Highlights of the 15th Annual Meeting and Clinical Congress of the American Association of Clinical Endocrinologists

April 26-30, 2006

Zachary T. Bloomgarden, MD


August 08, 2006

In This Article

Newt Gingrich Is Fascinated With Diabetes

Speaker Newt Gingrich gave the final lecture of the morning on the topic, "Transforming Life and Transforming Health."[5] He offered listeners both an optimistic view of the future and, perhaps inadvertently, a hint at coming challenges that may place further obstacles in the path of physicians caring for persons with diabetes. He chided doctors, along with scientists and entrepreneurs, for feeling "I am so busy doing what I do really well that I wish those stupid [government] people would stop bothering me." "If you know [what should be done] better than Congress and the CMS [Centers for Medicare & Medicaid Services] bureaucracy," then you need, Gingrich proposed, to actively create solutions. If endocrinologists do not create usable and appropriate guidelines, then they should "assume really stupid people are going to create them for you."

He went on to point out that he is "fascinated with diabetes." Diabetes is, to Gingrich, the largest single cost driver in Medicare and a "largely controllable" condition. We could, he suggested, less expensively improve the quality of people's lives if we knew how to deliver the control of lifestyle factors that cause diabetes and its complications. Such an effort would, however, require patients to "go through real change" to acquire correct habits and behaviors. The clear implication, which many who suffer from diabetes might find unwelcome, is that the individual developing diabetes has placed an expensive burden on society that he or she could have avoided with a different lifestyle.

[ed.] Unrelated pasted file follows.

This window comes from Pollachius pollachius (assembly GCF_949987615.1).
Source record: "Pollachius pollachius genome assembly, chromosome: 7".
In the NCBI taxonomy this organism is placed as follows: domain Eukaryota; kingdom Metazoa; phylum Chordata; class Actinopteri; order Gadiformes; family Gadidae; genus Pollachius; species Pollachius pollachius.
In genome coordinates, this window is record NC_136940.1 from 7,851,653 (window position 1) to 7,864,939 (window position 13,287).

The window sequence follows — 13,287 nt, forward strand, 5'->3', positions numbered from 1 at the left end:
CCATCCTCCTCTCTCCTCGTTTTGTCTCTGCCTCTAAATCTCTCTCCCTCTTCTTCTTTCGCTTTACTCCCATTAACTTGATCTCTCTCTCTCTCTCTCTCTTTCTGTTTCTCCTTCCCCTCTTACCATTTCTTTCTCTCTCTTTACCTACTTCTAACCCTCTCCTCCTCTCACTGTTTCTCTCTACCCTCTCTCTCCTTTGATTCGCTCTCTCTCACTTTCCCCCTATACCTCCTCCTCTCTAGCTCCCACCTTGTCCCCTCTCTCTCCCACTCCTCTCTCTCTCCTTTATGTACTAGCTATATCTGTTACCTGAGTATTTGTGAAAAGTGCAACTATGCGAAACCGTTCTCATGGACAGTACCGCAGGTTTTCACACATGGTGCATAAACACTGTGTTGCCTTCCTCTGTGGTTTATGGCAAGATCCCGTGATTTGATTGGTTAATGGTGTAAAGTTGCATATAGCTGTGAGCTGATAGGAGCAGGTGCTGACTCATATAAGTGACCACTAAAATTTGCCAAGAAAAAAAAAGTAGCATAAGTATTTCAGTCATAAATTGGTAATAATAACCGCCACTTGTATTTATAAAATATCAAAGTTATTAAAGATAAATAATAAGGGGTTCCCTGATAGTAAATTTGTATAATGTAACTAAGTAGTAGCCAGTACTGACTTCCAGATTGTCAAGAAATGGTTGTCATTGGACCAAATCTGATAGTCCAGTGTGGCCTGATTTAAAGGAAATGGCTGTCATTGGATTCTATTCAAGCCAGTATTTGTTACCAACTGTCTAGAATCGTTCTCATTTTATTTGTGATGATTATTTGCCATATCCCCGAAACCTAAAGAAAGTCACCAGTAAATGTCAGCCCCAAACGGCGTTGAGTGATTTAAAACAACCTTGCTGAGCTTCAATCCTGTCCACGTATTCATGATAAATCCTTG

He then began what at first appeared to be a fascinating diversion, asking the audience to ponder how many of the topics discussed this week would not have been possible 15 years ago, and suggesting that there has been an "amazing rate of change" in healthcare. This "scale of new knowledge unlike anything we've ever seen" will allow us to "acquire knowledge literally unthinkable 15 years ago." He suggested, however, that "real change requires real change," recalling Einstein's assertion that "doing more of what you're already doing" cannot lead to changes in outcomes. A focus on prevention, he suggested, "is a very important part of where we want to go as a country," and reinforces the importance of endocrinology to the future of healthcare. In the next 25 years, there will be 4-7 times as much science as we had in the past 25 years. In practical terms, 4 times "is as though you were sitting in 1880... no cars, no electric lights, no telephones, no television, no radio," while 7 times is "as though you were sitting with Sir Isaac Newton." Given the expectation that such massive change will continue, we should follow "a constant improvement model" rather than strive for "best practices." Information technology will, he suggested, allow much improved health records, and "extended real time, wireless capability" will allow persons to be "permanently part of an information flow" that will lead to greatly improved care.

Gingrich then returned to his main argument, making the surprising suggestion that these considerations imply that there will be "constant downward pressure on pricing." He declared this to be "not the same as deflation," in which money becomes more expensive. Rather, he stated, lower reimbursement rates should be expected and will reflect the true provision of less expensive services. "If prices come down everywhere around you," he stated, "the pressure to lower prices on healthcare" will be very high. There are other factors lowering reimbursement for healthcare services. Gingrich noted that "insurance companies take too much money for administration, lawyers take too much money for litigation," and these 2 groups account for 40% of healthcare expenditures. He urged physicians not to consider a national healthcare system as a solution, suggesting that such systems always become "underfunded," although his proposed solutions were somewhat unclear.


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